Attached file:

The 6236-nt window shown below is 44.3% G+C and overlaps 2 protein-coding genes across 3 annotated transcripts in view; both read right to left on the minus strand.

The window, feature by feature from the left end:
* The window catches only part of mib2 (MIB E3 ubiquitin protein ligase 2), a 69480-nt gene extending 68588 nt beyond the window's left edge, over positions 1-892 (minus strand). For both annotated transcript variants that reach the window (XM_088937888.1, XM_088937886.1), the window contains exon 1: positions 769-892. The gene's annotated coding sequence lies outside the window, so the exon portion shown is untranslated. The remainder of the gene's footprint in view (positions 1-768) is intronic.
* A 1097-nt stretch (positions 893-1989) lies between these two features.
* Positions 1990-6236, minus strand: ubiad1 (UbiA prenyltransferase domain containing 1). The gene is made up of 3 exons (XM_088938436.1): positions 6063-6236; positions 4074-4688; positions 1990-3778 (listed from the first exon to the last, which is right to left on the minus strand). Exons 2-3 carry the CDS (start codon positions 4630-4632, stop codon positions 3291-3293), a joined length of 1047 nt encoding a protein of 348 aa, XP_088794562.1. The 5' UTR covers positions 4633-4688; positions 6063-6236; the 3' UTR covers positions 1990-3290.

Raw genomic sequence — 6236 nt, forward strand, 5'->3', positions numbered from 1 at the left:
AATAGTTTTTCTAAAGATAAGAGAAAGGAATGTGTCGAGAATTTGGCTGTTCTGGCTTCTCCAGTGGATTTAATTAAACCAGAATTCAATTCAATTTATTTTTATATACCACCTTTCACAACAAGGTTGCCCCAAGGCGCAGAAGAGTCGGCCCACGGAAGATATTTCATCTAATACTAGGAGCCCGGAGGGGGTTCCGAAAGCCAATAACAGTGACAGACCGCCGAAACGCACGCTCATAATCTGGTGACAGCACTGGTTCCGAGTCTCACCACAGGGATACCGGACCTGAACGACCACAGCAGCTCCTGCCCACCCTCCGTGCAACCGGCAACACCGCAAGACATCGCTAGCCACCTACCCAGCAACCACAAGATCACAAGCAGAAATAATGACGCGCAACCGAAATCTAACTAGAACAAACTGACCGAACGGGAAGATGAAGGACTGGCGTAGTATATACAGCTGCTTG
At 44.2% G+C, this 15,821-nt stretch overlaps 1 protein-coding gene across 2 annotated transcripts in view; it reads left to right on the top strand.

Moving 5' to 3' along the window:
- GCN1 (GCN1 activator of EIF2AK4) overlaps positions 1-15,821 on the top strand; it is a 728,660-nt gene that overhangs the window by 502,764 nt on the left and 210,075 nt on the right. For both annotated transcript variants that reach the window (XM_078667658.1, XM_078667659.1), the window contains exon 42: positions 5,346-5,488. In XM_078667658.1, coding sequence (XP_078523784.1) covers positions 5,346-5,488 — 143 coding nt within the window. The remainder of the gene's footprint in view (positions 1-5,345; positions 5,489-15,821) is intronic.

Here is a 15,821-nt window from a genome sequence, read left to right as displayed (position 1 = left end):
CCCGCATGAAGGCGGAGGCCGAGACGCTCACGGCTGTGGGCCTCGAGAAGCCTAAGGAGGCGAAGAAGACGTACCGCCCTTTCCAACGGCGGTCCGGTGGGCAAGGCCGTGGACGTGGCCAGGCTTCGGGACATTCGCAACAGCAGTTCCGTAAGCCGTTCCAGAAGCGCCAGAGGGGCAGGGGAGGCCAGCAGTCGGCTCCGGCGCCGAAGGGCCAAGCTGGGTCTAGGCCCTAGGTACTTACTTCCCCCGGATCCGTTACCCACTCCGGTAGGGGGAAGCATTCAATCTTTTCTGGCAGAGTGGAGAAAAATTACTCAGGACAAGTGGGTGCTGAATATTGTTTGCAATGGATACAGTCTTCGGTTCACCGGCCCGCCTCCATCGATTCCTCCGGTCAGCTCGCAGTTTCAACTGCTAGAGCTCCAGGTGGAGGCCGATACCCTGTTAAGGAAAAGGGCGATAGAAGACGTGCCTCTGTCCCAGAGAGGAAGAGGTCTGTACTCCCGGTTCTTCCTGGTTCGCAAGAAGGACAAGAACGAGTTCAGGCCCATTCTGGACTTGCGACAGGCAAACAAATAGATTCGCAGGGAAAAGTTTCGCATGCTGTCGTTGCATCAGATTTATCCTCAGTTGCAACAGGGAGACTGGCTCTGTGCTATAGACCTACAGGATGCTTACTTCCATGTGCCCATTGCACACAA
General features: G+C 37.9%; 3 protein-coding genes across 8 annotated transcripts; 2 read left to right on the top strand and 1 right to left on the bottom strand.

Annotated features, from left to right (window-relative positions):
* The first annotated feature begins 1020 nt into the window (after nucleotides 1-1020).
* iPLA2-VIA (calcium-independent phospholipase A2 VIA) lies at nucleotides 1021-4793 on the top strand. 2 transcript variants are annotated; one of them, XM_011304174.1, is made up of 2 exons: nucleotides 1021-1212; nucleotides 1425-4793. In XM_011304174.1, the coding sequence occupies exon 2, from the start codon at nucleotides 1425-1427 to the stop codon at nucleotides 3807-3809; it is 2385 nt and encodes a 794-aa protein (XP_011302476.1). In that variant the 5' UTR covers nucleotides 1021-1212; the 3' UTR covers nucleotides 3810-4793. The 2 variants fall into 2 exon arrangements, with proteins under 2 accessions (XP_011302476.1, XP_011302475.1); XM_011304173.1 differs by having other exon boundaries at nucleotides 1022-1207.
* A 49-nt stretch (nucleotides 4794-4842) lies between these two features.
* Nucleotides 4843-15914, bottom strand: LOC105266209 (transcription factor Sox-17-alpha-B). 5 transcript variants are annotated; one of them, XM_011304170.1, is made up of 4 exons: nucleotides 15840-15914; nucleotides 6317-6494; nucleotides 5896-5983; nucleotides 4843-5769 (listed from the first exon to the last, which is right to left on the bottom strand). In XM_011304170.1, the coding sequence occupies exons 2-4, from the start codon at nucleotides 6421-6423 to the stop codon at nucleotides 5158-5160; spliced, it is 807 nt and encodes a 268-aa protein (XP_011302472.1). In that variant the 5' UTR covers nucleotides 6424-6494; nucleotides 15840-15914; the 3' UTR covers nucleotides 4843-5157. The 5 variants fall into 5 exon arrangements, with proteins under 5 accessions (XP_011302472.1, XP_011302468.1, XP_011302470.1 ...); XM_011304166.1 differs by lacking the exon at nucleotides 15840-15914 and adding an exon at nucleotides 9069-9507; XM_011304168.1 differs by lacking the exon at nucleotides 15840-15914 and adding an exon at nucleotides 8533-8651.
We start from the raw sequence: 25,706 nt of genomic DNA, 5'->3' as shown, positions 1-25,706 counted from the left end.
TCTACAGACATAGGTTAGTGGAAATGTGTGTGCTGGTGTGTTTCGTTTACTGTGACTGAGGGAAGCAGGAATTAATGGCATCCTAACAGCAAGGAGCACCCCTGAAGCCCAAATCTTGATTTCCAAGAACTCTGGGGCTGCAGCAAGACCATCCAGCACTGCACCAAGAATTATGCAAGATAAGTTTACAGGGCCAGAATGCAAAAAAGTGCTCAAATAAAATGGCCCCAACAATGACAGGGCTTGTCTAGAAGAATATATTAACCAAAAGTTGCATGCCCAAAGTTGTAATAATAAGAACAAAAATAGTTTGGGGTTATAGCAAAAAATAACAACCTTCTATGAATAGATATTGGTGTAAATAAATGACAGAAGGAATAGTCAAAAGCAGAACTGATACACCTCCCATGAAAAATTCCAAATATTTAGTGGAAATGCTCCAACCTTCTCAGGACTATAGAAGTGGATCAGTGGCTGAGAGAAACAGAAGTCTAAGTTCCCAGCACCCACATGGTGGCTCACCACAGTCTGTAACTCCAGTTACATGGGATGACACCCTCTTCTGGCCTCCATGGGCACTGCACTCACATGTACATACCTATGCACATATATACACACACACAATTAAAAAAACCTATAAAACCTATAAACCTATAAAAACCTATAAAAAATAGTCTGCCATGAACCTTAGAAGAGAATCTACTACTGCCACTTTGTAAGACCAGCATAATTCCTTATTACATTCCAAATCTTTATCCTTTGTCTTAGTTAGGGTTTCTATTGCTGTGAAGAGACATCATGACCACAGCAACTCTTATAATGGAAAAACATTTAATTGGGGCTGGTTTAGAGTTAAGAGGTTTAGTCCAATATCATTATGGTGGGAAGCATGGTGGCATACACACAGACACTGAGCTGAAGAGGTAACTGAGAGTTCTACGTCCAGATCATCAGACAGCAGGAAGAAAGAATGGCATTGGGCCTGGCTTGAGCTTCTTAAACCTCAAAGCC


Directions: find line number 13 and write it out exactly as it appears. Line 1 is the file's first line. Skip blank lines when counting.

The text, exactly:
General features: G+C 37.9%; 3 protein-coding genes across 8 annotated transcripts; 2 read left to right on the top strand and 1 right to left on the bottom strand.